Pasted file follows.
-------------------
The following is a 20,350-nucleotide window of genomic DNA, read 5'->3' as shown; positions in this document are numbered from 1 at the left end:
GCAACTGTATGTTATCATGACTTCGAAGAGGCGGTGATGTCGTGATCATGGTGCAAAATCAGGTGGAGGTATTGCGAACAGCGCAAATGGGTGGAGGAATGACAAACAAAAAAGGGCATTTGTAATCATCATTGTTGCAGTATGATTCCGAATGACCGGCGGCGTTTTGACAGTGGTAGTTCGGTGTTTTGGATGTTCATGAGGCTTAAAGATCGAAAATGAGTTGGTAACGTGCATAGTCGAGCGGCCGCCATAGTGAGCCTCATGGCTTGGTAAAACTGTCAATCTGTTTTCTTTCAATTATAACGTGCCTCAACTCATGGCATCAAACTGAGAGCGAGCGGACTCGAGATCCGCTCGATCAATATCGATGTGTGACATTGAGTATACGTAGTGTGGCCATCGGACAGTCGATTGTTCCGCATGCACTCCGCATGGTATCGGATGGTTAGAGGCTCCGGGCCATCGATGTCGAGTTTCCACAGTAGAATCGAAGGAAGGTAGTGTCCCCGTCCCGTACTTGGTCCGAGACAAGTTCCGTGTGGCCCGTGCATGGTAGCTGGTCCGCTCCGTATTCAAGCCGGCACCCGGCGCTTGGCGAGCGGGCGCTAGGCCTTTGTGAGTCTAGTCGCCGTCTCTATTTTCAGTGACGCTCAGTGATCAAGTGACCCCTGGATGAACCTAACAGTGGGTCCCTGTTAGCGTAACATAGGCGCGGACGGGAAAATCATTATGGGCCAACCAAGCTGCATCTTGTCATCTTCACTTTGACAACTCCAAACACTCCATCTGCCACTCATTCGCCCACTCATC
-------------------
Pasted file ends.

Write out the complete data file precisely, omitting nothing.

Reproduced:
The following is a 20,350-nucleotide window of genomic DNA, read 5'->3' as shown; positions in this document are numbered from 1 at the left end:
GCAACTGTATGTTATCATGACTTCGAAGAGGCGGTGATGTCGTGATCATGGTGCAAAATCAGGTGGAGGTATTGCGAACAGCGCAAATGGGTGGAGGAATGACAAACAAAAAAGGGCATTTGTAATCATCATTGTTGCAGTATGATTCCGAATGACCGGCGGCGTTTTGACAGTGGTAGTTCGGTGTTTTGGATGTTCATGAGGCTTAAAGATCGAAAATGAGTTGGTAACGTGCATAGTCGAGCGGCCGCCATAGTGAGCCTCATGGCTTGGTAAAACTGTCAATCTGTTTTCTTTCAATTATAACGTGCCTCAACTCATGGCATCAAACTGAGAGCGAGCGGACTCGAGATCCGCTCGATCAATATCGATGTGTGACATTGAGTATACGTAGTGTGGCCATCGGACAGTCGATTGTTCCGCATGCACTCCGCATGGTATCGGATGGTTAGAGGCTCCGGGCCATCGATGTCGAGTTTCCACAGTAGAATCGAAGGAAGGTAGTGTCCCCGTCCCGTACTTGGTCCGAGACAAGTTCCGTGTGGCCCGTGCATGGTAGCTGGTCCGCTCCGTATTCAAGCCGGCACCCGGCGCTTGGCGAGCGGGCGCTAGGCCTTTGTGAGTCTAGTCGCCGTCTCTATTTTCAGTGACGCTCAGTGATCAAGTGACCCCTGGATGAACCTAACAGTGGGTCCCTGTTAGCGTAACATAGGCGCGGACGGGAAAATCATTATGGGCCAACCAAGCTGCATCTTGTCATCTTCACTTTGACAACTCCAAACACTCCATCTGCCACTCATTCGCCCACTCATC